Now a latent function of college sports you could say is, it works as a minor league system, where you don't have to pay the players to join the NFL, or NBA. So the manifest will be the explicit, you know, we think college sports exists for these reasons, because it's good it's good for society, because it allows athletes to get a free education. And latent would be the unintended consequences, ones that aren't really recognized in society.

Now there's a third classification which Merton added, and that one it's called social dysfunction. Now, social dysfunction is something that has a chance to disrupt society.

So all three of these things you could say well, but if I think it's a manifest thing, couldn't someone else come through and say, no, that's actually an unintended consequence? The fact of the matter is yes.

This whole area has a bunch of gray zone. Different people are going to classify different social structures as having different functions. So for what for me what may be a manifest function for something, the intended function of a social structure, someone else might define that as a latent function, urban or social dysfunction.

So for example, if you look at the banking industry in the 21st century. Some people might say the manifest function is to reward intelligent people to fund investments in society, and that would be a manifest function for some of these high profits for Wall Street executives are a good thing. And that's the intent of the system.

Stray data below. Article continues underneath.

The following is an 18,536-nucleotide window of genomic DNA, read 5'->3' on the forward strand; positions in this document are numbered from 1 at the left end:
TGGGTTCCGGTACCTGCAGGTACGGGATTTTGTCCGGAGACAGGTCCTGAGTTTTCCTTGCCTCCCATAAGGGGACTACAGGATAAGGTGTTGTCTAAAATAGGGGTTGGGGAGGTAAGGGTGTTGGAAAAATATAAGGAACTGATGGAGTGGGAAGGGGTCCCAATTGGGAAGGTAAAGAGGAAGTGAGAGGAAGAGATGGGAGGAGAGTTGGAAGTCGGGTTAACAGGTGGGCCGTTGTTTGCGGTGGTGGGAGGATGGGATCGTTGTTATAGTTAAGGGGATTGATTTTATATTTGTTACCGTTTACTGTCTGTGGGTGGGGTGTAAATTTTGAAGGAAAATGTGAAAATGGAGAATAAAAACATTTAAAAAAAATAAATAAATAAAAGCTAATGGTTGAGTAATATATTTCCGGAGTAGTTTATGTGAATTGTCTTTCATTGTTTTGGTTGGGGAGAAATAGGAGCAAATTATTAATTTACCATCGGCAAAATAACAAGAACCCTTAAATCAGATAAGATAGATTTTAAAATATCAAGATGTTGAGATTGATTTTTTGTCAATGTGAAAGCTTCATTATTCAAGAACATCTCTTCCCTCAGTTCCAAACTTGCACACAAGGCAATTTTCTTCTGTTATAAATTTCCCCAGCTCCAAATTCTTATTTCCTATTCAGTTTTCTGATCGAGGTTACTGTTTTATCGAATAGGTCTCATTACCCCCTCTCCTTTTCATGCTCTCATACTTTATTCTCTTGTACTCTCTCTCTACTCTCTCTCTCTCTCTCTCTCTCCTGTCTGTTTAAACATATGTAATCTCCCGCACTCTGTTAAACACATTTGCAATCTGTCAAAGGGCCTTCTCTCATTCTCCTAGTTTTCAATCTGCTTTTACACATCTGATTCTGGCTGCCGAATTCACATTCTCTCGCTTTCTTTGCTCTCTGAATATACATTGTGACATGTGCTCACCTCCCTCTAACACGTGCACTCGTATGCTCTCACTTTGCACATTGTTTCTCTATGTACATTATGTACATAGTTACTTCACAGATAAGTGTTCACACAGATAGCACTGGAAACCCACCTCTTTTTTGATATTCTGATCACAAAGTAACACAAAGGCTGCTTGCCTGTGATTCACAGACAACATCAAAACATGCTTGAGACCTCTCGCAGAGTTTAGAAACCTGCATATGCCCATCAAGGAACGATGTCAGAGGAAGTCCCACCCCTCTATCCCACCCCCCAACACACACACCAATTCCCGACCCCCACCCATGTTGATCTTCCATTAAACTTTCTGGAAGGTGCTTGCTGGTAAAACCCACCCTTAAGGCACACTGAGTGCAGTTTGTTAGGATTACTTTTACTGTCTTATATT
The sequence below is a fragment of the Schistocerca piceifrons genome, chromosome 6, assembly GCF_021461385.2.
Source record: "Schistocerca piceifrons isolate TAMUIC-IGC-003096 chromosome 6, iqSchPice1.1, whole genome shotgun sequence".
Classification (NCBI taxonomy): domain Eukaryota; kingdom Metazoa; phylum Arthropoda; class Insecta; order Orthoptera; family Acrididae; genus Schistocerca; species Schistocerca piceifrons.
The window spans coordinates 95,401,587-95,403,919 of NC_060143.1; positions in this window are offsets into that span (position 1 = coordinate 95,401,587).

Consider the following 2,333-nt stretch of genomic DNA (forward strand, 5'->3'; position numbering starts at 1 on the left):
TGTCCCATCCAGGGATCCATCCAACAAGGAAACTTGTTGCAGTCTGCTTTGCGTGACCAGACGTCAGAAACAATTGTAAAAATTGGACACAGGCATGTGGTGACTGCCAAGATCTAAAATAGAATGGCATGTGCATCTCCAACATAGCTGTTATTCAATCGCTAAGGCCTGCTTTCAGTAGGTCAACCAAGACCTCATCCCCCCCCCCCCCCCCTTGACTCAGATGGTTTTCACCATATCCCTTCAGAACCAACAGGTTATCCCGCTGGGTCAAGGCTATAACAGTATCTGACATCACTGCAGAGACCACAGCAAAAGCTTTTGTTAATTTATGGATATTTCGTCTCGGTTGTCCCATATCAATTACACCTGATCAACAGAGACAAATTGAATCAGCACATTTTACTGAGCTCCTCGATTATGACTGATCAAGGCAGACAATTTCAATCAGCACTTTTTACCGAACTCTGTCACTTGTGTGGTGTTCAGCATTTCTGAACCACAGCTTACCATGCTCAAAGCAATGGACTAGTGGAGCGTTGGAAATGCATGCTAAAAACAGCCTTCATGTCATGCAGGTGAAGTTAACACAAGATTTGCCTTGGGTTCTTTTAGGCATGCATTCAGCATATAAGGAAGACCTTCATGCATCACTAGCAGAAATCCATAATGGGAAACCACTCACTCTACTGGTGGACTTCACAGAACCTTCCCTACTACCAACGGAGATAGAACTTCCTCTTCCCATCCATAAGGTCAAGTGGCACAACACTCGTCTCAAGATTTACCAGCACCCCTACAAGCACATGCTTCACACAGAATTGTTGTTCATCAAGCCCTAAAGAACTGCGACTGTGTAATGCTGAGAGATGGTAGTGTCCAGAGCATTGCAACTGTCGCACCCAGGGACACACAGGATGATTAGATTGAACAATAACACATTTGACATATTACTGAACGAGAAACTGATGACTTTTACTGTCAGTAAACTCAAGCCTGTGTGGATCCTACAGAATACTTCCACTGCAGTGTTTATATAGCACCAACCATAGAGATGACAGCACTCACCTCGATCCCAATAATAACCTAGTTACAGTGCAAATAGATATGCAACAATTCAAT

Now someone else might say that's a social dysfunction. And in fact, those high profits are disrupting society, because people are losing their livelihood in their investments in the stock market, or because of the housing crisis, it was all about the search for those high profits for those executives. And so it end up hurting a lot of the average workers in America.

So today's takeaway message. Robert Merton is a famous sociologist, and he greatly furthered the structural-function approach. And did this by adding 3 different terminologies. First one is manifests functions, those are the intended and recognized consequences of any social pattern. Next is the latent functions. And these are the unintended and unrecognized consequences. And lastly is social dysfunction. And that's any pattern that may disrupt society.

So that's it for this lesson. Good work, and hopefully you'll be seeing me on your screen again soon. Peace.

Terms to Know
Latent Functions

The unintended and often unforeseen consequences of a system, institution, or society.

Manifest Functions

The known and intended consequences of a system, institution, or society.

Social Dysfunction

Factors that lead to the breakdown of a system, institution, or society.

Social Function

An act that contributes to the maintenance of a structure, such as system, institution, or society.

People to Know
Robert K. Merton

American sociologist who won the National Medal of Science and contributed the idea of manifest and latent functions.